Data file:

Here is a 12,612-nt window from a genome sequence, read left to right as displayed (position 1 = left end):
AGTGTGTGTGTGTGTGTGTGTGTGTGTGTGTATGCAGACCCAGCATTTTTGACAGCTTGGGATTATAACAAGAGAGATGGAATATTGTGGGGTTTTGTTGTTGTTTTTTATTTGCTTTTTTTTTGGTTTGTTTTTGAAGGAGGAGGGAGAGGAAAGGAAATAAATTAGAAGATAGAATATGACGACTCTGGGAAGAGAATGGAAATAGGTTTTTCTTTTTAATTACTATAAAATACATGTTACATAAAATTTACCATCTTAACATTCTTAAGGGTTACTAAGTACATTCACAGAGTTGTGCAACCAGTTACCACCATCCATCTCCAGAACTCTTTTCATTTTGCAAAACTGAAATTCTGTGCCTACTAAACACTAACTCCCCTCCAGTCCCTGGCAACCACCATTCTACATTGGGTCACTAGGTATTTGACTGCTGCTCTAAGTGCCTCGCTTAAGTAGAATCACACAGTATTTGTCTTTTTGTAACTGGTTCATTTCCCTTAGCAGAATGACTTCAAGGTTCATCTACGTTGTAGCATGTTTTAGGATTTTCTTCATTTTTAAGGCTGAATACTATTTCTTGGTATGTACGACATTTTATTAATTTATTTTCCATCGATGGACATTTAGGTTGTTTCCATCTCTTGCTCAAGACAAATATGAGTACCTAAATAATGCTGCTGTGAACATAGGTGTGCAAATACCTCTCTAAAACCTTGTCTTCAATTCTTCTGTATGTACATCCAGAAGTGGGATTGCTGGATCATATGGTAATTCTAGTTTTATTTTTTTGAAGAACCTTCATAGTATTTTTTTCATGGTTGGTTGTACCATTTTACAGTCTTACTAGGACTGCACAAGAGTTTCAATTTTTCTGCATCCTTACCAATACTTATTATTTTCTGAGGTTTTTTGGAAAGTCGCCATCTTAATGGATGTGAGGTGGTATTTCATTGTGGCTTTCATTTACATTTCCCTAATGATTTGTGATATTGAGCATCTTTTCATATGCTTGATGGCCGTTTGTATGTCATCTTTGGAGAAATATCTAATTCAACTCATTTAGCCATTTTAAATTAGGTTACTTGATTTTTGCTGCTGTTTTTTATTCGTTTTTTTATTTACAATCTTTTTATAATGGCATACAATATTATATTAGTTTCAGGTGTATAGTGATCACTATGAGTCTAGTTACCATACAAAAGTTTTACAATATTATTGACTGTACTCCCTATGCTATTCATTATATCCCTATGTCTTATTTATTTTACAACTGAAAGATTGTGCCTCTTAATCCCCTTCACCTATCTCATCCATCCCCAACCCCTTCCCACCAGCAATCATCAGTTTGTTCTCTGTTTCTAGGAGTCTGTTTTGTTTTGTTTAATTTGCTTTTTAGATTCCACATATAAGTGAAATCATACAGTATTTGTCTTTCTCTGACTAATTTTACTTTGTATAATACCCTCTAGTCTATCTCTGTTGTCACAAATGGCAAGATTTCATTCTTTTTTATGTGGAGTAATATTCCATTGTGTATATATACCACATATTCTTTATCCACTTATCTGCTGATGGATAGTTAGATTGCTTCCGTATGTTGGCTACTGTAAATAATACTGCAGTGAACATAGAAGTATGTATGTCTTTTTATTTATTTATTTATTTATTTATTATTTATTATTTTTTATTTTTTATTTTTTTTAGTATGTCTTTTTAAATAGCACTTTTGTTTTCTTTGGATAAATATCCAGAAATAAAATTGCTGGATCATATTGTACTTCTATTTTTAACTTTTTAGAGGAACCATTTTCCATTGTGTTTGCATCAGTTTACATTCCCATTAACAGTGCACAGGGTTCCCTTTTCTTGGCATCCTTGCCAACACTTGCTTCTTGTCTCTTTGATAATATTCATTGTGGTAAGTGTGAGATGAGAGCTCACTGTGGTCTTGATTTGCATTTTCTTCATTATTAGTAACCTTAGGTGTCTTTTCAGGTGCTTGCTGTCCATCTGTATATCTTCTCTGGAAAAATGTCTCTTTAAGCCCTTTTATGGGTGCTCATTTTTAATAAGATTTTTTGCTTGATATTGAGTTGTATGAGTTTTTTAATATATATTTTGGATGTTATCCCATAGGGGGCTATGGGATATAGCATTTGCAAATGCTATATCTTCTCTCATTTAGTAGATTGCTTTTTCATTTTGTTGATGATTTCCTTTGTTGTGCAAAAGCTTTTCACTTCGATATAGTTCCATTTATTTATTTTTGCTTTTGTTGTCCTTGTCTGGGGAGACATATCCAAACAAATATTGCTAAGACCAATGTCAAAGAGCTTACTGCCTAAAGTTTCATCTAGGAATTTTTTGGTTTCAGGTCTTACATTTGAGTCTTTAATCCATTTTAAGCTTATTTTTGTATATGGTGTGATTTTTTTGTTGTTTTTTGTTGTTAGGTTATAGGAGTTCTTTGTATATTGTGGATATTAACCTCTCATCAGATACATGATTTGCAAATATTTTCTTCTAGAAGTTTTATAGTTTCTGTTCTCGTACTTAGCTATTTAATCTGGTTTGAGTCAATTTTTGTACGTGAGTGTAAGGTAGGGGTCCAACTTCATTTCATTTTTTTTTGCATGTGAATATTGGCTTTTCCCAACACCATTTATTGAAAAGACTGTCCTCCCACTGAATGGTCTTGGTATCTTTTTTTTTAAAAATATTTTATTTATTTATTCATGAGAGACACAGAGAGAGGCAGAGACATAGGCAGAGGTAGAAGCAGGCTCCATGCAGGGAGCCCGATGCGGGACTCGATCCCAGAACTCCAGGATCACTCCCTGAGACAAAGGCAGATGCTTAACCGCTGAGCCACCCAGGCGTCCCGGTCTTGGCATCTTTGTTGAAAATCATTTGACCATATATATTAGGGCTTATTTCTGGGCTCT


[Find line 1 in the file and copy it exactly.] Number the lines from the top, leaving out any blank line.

Here is a 12,612-nt window from a genome sequence, read left to right as displayed (position 1 = left end):